Forced Congressional Transparency - monday 2009-02-09 0021 last modified 2009-02-09 0021
Categories: Nerdy, Current Events
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A few weeks into a new administration and somebody short circuits the need for sunlight legislation to open up the operations of the government to its people. Thanks to Wikileaks for hosting the nearly 7000 previously unseen CRS documents that have been legally in the public domain but effectively hidden from us. The CRS is Congress' research branch, the generally non-partisan internal feed of information that's informed choices for many (all) members over the years. That we the people don't have full access to that information stream, one highly regarded and sought after by all in the political business, one which may very well govern the workings of the people's branch of government, was troubling to some congressmen but ultimately blocked by most as well as by the CRS itself. It may have legitimately desired to maintain non-partisanship in research, but at the least some third party would have to analyze precisely how accurately "non-partisan" describes them in the first place. And if keeping CRS reports quiet was so important to Congress and successfully accomplished over decades, then keeping public CRS reports non-partisan shouldn't be an insurmountable obstacle.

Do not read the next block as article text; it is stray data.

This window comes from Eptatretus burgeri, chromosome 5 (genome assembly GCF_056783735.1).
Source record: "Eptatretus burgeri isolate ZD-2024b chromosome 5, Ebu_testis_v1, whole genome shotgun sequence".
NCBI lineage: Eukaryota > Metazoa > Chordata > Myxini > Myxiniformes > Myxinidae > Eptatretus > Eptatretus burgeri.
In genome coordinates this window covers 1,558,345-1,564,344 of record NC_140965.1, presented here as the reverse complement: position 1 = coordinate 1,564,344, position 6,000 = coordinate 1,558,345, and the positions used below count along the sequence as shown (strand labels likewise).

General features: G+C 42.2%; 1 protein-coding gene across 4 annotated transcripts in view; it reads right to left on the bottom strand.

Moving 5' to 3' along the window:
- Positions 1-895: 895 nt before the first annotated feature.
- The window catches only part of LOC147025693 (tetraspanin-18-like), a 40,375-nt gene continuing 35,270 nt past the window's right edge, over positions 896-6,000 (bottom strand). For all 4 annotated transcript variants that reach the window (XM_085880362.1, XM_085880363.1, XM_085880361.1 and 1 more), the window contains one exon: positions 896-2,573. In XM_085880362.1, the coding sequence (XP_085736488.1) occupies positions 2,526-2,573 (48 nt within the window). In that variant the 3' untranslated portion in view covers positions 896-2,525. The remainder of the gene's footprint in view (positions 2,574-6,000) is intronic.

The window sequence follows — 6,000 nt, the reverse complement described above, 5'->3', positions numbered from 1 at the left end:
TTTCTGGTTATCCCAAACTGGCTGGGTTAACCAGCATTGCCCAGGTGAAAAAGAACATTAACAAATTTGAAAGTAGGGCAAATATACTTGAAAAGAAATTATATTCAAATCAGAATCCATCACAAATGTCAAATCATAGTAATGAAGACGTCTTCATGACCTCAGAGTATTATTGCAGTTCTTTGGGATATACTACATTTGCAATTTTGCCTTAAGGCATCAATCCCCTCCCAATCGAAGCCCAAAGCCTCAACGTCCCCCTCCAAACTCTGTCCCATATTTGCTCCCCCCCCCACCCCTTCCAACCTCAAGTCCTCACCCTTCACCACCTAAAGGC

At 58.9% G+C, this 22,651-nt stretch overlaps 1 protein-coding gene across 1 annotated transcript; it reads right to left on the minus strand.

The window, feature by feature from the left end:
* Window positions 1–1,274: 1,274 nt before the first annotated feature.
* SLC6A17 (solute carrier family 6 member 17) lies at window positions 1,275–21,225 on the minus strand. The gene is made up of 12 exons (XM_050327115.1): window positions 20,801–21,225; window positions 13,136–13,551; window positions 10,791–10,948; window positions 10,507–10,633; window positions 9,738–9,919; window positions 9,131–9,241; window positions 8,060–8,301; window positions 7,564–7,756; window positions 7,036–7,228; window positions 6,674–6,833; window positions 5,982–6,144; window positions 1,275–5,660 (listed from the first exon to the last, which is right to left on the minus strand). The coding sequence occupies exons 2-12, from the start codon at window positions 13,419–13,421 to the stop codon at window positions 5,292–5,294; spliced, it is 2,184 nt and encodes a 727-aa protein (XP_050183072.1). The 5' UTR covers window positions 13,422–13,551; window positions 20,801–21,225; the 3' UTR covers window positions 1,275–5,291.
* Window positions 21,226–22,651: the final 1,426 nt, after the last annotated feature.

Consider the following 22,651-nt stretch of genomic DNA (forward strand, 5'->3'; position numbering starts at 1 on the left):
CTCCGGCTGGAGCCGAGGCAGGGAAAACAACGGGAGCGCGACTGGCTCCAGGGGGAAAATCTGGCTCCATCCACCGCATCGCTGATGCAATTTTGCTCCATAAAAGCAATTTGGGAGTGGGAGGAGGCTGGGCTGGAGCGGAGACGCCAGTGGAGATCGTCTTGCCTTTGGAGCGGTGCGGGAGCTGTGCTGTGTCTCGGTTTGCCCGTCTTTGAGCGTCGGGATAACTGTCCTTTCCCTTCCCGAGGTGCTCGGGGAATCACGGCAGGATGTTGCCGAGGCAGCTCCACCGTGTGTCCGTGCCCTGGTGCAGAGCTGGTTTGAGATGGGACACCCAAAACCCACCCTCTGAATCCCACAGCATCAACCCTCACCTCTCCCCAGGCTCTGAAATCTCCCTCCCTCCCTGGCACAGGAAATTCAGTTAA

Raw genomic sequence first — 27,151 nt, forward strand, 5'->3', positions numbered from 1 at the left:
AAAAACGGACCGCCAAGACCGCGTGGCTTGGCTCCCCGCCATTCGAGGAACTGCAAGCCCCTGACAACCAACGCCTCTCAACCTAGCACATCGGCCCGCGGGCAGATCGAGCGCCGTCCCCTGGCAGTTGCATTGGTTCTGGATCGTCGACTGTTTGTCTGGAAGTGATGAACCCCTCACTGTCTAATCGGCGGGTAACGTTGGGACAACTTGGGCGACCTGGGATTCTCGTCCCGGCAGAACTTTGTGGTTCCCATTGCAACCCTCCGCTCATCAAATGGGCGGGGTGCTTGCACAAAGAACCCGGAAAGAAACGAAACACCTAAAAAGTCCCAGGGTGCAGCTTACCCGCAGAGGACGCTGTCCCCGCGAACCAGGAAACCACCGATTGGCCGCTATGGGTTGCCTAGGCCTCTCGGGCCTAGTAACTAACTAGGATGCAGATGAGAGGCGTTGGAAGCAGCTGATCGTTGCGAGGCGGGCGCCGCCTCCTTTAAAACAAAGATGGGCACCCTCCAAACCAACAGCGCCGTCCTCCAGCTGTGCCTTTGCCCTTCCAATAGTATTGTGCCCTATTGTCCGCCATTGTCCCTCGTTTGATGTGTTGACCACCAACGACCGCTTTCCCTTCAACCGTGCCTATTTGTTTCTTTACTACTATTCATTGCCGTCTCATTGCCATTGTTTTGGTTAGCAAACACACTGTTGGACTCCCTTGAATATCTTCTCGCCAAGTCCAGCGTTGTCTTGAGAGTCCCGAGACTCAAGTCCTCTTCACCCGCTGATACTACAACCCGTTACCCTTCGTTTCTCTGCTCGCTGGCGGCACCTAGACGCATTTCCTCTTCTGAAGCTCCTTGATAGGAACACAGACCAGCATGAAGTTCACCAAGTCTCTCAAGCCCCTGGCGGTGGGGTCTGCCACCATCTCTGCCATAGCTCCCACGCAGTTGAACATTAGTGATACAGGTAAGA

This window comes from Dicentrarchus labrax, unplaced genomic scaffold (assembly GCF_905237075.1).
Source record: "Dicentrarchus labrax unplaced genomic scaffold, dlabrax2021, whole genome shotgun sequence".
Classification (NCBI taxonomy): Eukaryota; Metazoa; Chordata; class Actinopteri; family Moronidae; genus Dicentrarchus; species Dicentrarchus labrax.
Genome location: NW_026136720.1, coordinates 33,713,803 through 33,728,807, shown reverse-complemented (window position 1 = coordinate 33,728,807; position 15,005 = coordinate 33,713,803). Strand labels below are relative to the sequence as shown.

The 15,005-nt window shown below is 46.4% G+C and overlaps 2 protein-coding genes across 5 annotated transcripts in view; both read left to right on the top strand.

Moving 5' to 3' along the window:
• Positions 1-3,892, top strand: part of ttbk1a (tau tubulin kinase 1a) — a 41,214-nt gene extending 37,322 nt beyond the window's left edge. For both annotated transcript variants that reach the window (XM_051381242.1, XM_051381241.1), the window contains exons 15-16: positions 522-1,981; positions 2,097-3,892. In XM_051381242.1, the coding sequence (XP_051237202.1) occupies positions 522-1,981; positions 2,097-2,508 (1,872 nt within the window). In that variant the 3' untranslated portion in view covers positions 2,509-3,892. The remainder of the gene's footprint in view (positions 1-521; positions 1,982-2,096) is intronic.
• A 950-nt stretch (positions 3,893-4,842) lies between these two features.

I'm downloading the approximately 2GB archive of those reports now. It's unlikely I'll read many at all, but I'll gladly help keep the torrent spreading. If we ever find out the full story, I'm going to guess one of these new administration characters and someone somehow affiliated with things in the vicinity of the Sunlight Foundation had their fingers in it. Yet while I download and redistribute away, I have to note that circumventing institutional process isn't necessarily the most appropriate way to achieve even these ends. It would be interesting for the Sunlight Foundation to run another uncovering campaign as it did for unmasking anonymous Senate holds.

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